After a week of our small but dedicated group working towards the common goal – yesterday we flew our BAe146 for the first time in approximately 3 years. This is the last BAe146 to be delivered by WDL Cologne having operated a fleet of them over years. This was a flight of firsts (my first flight in a BAe146); and lasts – the last BAe146 out of WDL and possibly the last BAe146 landing into Cologne.

As suspected (expected) the ground component before took about twice as long as the 67 minute flight. Quite apart from the extensive normal operations pre-flight checks – the test profile required us to start all four engines and run some tests, before shutting down again for the normal push/start sequence.

It’s been 3 weeks since I touched the sim and as I suspected – it did not all come flooding back. Fortunately my basic flying skills did not completely dessert me, but my long suffering co-pilot (the actual Captain Jacques) worked like a one-armed paper hanger dealing the issues of the flight itself (including some curly ones thrown at us by the aircraft itself); progressing through test profile; listening and responding to (German) ATC; talking to Ronnie our Engineer; and above all, keeping us safe.

Ernst Gann once wrote that in an unguarded moment all pilots will readily admit they are significnatly overpaid for doing what they love to do ; but that also there are moments, just moments, where they’d be willing to hand it all back to be somewhere else. Jacques certainly earned his pay on this flight.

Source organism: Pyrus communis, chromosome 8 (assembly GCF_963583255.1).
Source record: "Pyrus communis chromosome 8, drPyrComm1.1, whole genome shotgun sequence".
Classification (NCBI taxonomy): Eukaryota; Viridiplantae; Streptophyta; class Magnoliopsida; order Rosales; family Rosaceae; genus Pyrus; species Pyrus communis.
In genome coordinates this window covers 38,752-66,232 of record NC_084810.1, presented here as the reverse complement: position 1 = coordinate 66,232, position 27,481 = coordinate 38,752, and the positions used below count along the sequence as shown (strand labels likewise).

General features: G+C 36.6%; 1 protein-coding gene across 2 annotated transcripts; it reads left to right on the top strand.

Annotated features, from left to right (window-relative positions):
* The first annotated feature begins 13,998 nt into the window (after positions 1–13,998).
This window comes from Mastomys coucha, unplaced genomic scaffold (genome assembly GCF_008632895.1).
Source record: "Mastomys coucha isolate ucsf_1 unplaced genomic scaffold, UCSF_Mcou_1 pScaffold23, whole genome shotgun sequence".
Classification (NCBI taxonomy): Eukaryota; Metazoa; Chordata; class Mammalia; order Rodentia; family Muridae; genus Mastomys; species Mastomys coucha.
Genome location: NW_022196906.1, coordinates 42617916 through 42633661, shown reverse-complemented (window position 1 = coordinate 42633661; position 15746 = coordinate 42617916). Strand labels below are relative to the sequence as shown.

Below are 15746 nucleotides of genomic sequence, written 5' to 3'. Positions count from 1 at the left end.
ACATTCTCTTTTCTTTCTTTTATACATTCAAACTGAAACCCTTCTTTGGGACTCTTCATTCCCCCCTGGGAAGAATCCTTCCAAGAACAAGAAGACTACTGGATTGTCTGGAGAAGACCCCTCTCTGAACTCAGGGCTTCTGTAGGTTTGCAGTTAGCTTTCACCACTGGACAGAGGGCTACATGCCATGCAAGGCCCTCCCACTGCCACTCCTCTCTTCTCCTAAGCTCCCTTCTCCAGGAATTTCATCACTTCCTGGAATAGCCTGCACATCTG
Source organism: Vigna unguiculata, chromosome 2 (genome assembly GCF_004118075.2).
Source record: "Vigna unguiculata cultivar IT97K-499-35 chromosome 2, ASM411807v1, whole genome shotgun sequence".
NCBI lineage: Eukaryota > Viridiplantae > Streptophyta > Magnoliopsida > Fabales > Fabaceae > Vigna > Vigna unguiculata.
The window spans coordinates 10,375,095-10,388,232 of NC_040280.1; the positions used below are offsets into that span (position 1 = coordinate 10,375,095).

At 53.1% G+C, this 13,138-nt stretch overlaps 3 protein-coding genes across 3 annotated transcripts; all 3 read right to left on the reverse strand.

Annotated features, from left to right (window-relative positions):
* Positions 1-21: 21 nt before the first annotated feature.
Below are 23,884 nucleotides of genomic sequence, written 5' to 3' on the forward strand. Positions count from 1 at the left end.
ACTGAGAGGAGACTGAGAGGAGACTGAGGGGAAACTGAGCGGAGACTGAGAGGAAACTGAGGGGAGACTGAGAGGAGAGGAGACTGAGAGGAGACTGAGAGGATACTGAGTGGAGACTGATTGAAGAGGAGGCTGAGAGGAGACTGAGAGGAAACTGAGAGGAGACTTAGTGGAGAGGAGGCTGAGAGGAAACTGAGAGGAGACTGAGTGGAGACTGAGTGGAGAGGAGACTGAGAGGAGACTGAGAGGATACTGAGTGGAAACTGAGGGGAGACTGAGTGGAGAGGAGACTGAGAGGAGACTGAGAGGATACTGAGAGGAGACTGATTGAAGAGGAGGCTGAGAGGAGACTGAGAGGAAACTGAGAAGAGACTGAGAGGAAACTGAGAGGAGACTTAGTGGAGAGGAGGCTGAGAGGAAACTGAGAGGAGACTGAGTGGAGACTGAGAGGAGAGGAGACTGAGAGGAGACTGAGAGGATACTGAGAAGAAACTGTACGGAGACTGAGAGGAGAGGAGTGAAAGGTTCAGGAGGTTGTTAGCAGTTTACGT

Cologne turned on a brilliant day for us. The morning commenced with cloud cover that gradually receded until we were left with blue skies all around and excellent visibility. While we had a flight plan that formed a triangle around this part of Germany, in the end we accepted radar vectors. The flight test included:

  • Climbing to FL240 for systems checks (Instrument Indications, Pressurisation/Aircon; Fuel System, Cabin Door Seals)
  • Descent to FL200 (Engine Surge Protection, Engine Bleed Sharing; Trim; APU Start)
  • Descent to FL130 (Gear/Flap Extention & Retraction)
  • Vectors to an ILS Approach & Landing (without Lift Spoilers deployed).

For an aircraft that hasn’t flown for 3 years and has recently come through a major C check, VH-SQR flew well. There were a few annoying snags associated with internal and extenal communcations, a faulty engine guage and a few other snags WDL will sort on Monday.

As busy as Jacques was – as the Pilot Flying I think I looked out the side window just the once to see Cologne. Next time I plan to actually enjoy the experience a little more!

Contrary to popular belief/expectation, we were not trying to draw “the finger” across the skies of Germany.

Ronnie filmed from the jumpseat. Mainly focussed on the engine instruments, he captured my first landing for me – Thanks Ronnie!

The current version of the plan hopes to see us heading of Wednesday in an aircraft with the snags fixed and HF functional. Watch this space …

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Regards, Ken Pascoe